Staring into your fellow diner’s eyes is all well and good, but let’s face it, chances are they’re staring elsewhere – down at their smartphone. Sometimes you need to shake things up, sit somewhere different, look at something different. Which is why the rise of counter dining in London comes as no surprise, offering the chance to sit up close to the action and see the restaurant from a different angle. With our rundown of bar-stool hotspots you’ll be looking down on your fellow diners in no time at all. (In a literal sense of course.) These seats are in demand, so be sure to request a counter spot when booking.
Read more about the benefits of counter dining here.
1. ROKA Book ROKA
The central robata grill is the focal point at blogger and critic favourite, ROKA. Gather round the counter, and watch the chefs cook up contemporary Japanese dishes. Fresh sushi, rice dishes and tempura, as well as sizzling meats and fish from the robata grill should be more than enough to keep your eyes off that phone screen.
2. Tredwell’s Book Tredwell’s
From Michelin-starred master Marcus Wareing, Tredwell’s is all about British meat, quirky cocktails and rich flavour combinations. Sleek metal bar stools seem a fitting setting for watching live jazz, sipping on a craft beer, and tucking into Chateaubriand from the charcoal grill.
3. Counter Culture Book Counter Culture
Sister restaurant to Clapham institution The Dairy, Counter Culture is a laidback, BYOB snack bar overlooking Clapham Common. Wooden tables sit in view of the open kitchen, where quality produce is pickled, fermented, cured and bottled, and joined by meat, fish and vegetable snacks.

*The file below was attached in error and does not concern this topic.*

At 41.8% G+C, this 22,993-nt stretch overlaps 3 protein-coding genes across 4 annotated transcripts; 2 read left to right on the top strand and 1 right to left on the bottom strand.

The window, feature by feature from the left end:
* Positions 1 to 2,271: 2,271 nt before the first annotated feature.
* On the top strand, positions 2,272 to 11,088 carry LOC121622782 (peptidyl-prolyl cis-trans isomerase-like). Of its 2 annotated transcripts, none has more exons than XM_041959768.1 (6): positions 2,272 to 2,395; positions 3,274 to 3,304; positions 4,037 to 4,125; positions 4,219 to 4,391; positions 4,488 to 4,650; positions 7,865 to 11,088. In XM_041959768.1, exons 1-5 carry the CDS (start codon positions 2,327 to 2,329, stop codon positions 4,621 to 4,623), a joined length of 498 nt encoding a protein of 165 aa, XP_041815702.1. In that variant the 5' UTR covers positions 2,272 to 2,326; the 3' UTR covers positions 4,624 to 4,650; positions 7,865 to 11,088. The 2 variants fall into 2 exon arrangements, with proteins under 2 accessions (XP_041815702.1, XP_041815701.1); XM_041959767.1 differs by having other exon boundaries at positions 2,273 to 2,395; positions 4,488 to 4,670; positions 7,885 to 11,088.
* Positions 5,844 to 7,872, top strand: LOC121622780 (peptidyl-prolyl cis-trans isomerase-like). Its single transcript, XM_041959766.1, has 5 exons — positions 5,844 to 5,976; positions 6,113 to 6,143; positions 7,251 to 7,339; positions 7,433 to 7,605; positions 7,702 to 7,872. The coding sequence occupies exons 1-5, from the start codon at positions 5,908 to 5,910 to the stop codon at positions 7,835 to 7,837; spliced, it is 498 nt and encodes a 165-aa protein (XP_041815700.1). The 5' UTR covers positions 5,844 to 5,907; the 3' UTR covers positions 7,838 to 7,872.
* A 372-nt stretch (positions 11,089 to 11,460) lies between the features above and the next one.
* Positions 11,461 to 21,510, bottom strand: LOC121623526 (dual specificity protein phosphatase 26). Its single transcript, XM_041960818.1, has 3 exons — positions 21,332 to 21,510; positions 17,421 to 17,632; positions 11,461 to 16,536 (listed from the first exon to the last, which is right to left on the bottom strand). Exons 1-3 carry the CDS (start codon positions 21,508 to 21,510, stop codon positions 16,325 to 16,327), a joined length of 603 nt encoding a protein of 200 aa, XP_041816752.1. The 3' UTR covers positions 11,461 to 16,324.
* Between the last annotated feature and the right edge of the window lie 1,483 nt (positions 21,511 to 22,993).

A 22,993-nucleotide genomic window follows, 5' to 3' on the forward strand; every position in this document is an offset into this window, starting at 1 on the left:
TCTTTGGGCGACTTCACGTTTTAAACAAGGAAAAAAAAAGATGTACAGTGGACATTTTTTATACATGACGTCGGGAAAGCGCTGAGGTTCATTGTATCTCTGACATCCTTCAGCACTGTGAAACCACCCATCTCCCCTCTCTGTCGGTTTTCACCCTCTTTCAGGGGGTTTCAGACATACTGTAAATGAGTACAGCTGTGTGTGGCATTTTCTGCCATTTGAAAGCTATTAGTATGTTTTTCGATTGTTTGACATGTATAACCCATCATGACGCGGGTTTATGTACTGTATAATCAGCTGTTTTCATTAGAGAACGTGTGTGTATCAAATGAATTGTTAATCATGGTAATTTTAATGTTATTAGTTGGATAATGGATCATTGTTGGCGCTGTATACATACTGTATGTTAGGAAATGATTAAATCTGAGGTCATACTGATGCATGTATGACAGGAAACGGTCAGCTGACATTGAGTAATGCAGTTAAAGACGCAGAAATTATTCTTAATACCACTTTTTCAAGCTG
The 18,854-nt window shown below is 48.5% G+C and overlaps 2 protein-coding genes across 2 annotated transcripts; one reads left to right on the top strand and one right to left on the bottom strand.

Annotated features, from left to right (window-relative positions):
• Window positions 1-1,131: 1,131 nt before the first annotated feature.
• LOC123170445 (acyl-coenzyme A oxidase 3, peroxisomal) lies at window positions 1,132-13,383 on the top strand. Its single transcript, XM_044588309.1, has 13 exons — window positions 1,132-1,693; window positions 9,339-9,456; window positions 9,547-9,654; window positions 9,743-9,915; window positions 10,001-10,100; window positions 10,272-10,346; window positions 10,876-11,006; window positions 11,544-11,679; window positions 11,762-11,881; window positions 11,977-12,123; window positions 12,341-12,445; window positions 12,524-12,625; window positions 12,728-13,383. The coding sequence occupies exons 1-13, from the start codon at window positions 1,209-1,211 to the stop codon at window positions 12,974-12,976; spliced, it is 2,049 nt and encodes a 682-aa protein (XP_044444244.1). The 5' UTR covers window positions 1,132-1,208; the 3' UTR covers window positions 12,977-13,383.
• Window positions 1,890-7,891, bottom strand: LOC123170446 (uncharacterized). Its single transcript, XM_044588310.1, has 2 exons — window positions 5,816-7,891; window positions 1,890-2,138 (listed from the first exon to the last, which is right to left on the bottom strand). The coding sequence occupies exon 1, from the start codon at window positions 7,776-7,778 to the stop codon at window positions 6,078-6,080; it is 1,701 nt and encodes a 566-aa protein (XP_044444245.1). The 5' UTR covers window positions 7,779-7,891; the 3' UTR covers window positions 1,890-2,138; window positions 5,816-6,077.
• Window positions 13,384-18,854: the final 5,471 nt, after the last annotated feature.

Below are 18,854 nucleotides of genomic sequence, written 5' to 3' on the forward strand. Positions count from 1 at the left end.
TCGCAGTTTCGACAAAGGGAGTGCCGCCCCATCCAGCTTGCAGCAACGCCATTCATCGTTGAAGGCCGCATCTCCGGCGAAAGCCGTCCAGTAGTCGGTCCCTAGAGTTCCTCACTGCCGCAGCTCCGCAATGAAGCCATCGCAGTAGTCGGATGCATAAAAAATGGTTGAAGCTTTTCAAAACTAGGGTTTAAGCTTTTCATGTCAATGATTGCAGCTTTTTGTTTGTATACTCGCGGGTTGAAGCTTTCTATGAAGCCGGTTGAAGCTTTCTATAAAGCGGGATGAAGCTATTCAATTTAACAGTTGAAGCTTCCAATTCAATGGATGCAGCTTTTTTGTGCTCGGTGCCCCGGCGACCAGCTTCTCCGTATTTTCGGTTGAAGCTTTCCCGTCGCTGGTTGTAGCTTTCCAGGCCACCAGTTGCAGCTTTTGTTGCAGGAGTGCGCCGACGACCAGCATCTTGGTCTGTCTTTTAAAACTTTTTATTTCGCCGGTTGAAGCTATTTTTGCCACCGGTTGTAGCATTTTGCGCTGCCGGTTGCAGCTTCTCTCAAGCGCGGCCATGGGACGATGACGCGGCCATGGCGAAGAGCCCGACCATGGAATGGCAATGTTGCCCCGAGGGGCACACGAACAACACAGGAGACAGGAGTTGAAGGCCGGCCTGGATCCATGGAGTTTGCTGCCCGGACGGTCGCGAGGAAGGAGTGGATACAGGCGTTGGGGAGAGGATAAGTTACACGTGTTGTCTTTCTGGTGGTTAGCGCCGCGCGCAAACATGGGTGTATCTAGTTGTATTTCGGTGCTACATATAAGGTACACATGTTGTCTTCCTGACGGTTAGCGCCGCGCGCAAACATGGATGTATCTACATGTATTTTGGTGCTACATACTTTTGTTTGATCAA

4. Wright Brothers Book Wright Brothers
Serving up oysters and small plates amidst the bustle of Spitalfields Market, Wright Brothers is up there with the coolest spots for counter dining in London. Leather-clad stalls, a marble bar and exposed brick walls ensure that this restaurant is as on trend as its Shoreditch location.
5. L’Atelier de Joël Robuchon Book L’Atelier de Joël Robuchon
L’Atelier de Joël Robuchon serves Michelin-starred food in a uniquely interactive fine dining setting. Seated around the open kitchen, guests can watch the chefs prepare rich French dishes like pan-fried seabass with lemongrass foam and baby leeks, or free-range quail stuffed with foie gras.
6. Native Book Native
Bursting onto the scene with rave critic reviews, Native is all about innovative, seasonal dishes, and letting their guests watch the magic happen. In secluded Neal’s Yard, the open kitchen offers an intimate view of chef Ivan and his team’s love for the finest in foraged ingredients.
7. Craft Book Craft
CRAFT is a breath of fresh air in the shadows of the O2. Innovation is at the forefront of everything here – produce comes from its own gardens, smoke house and bee hives, and unique dishes include Stichelton and Montgomery custard with kale, leeks and mushrooms. Floor-to-ceiling windows and a centerpiece bar ensure that the setting is as impressive as the food.
8. Kitchen Table at Bubbledogs
The back of a hot dog restaurant is not the place you’d expect to find a Michelin-starred restaurant. But Kitchen Table is no ordinary fine dining establishment. The best seats in the house are the only seats in the house – gather round the kitchen as the chefs talk you through every aspect of the tasting menu.
9. Counter Vauxhall Arches
The clue is in the name. London’s longest restaurant, Counter is housed in a 200-foot long arch and brings a touch of Manhattan to Vauxhall. Expect egg-heavy brunches, on-trend burgers, and a lengthy list of signature and classic cocktails.
There are simple, no-fuss menus, and then there’s Padella. Beautifully rolled, silky-smooth pasta is prepped in house by true masters of their craft (which you can watch from your counter stool.) Be ready to queue, however: this counter is currently one of London’s most in demand.